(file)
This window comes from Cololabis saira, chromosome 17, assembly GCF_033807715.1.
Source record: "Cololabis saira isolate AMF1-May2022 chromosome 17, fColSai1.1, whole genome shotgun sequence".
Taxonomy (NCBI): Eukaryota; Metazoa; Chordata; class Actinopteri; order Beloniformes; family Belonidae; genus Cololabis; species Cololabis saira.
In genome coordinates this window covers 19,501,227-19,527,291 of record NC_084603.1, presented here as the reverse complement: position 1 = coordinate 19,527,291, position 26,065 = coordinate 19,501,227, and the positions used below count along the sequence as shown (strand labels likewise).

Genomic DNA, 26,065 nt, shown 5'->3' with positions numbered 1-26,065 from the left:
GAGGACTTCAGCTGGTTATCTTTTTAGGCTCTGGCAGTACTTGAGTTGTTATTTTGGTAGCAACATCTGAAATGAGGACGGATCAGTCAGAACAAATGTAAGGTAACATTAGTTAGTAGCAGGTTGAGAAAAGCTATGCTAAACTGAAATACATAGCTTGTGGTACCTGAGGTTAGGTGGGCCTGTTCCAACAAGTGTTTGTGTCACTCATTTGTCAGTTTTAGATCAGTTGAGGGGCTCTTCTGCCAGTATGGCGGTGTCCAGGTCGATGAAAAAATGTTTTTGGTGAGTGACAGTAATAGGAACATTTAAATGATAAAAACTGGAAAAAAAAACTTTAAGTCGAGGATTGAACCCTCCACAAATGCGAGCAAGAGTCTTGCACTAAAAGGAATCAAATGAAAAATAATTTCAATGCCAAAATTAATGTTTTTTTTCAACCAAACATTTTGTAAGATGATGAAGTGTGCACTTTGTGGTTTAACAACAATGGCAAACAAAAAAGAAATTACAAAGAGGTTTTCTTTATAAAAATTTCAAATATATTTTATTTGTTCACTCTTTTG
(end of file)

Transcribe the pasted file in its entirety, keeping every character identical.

This window comes from Cololabis saira, chromosome 17, assembly GCF_033807715.1.
Source record: "Cololabis saira isolate AMF1-May2022 chromosome 17, fColSai1.1, whole genome shotgun sequence".
Taxonomy (NCBI): Eukaryota; Metazoa; Chordata; class Actinopteri; order Beloniformes; family Belonidae; genus Cololabis; species Cololabis saira.
In genome coordinates this window covers 19,501,227-19,527,291 of record NC_084603.1, presented here as the reverse complement: position 1 = coordinate 19,527,291, position 26,065 = coordinate 19,501,227, and the positions used below count along the sequence as shown (strand labels likewise).

Genomic DNA, 26,065 nt, shown 5'->3' with positions numbered 1-26,065 from the left:
GAGGACTTCAGCTGGTTATCTTTTTAGGCTCTGGCAGTACTTGAGTTGTTATTTTGGTAGCAACATCTGAAATGAGGACGGATCAGTCAGAACAAATGTAAGGTAACATTAGTTAGTAGCAGGTTGAGAAAAGCTATGCTAAACTGAAATACATAGCTTGTGGTACCTGAGGTTAGGTGGGCCTGTTCCAACAAGTGTTTGTGTCACTCATTTGTCAGTTTTAGATCAGTTGAGGGGCTCTTCTGCCAGTATGGCGGTGTCCAGGTCGATGAAAAAATGTTTTTGGTGAGTGACAGTAATAGGAACATTTAAATGATAAAAACTGGAAAAAAAAACTTTAAGTCGAGGATTGAACCCTCCACAAATGCGAGCAAGAGTCTTGCACTAAAAGGAATCAAATGAAAAATAATTTCAATGCCAAAATTAATGTTTTTTTTCAACCAAACATTTTGTAAGATGATGAAGTGTGCACTTTGTGGTTTAACAACAATGGCAAACAAAAAAGAAATTACAAAGAGGTTTTCTTTATAAAAATTTCAAATATATTTTATTTGTTCACTCTTTTG